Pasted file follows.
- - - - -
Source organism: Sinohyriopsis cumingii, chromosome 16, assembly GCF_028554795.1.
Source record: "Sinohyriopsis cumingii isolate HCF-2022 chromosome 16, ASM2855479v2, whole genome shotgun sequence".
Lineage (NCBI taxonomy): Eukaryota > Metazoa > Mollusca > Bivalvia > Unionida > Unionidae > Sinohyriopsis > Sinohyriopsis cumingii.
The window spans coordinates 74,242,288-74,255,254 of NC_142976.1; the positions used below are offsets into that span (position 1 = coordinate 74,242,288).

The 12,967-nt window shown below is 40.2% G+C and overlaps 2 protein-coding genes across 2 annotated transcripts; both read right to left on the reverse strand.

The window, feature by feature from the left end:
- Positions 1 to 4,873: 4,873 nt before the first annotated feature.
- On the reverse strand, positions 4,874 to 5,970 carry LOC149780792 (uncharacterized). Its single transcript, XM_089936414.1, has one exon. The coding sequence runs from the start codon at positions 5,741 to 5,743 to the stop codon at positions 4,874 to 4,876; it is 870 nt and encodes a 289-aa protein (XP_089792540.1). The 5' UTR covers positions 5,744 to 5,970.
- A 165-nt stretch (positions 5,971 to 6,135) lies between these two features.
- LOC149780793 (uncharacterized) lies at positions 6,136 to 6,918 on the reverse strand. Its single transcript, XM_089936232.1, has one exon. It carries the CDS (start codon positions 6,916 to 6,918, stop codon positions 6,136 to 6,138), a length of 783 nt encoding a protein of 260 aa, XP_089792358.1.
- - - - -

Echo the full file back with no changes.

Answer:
Source organism: Sinohyriopsis cumingii, chromosome 16, assembly GCF_028554795.1.
Source record: "Sinohyriopsis cumingii isolate HCF-2022 chromosome 16, ASM2855479v2, whole genome shotgun sequence".
Lineage (NCBI taxonomy): Eukaryota > Metazoa > Mollusca > Bivalvia > Unionida > Unionidae > Sinohyriopsis > Sinohyriopsis cumingii.
The window spans coordinates 74,242,288-74,255,254 of NC_142976.1; the positions used below are offsets into that span (position 1 = coordinate 74,242,288).

The 12,967-nt window shown below is 40.2% G+C and overlaps 2 protein-coding genes across 2 annotated transcripts; both read right to left on the reverse strand.

The window, feature by feature from the left end:
- Positions 1 to 4,873: 4,873 nt before the first annotated feature.
- On the reverse strand, positions 4,874 to 5,970 carry LOC149780792 (uncharacterized). Its single transcript, XM_089936414.1, has one exon. The coding sequence runs from the start codon at positions 5,741 to 5,743 to the stop codon at positions 4,874 to 4,876; it is 870 nt and encodes a 289-aa protein (XP_089792540.1). The 5' UTR covers positions 5,744 to 5,970.
- A 165-nt stretch (positions 5,971 to 6,135) lies between these two features.
- LOC149780793 (uncharacterized) lies at positions 6,136 to 6,918 on the reverse strand. Its single transcript, XM_089936232.1, has one exon. It carries the CDS (start codon positions 6,916 to 6,918, stop codon positions 6,136 to 6,138), a length of 783 nt encoding a protein of 260 aa, XP_089792358.1.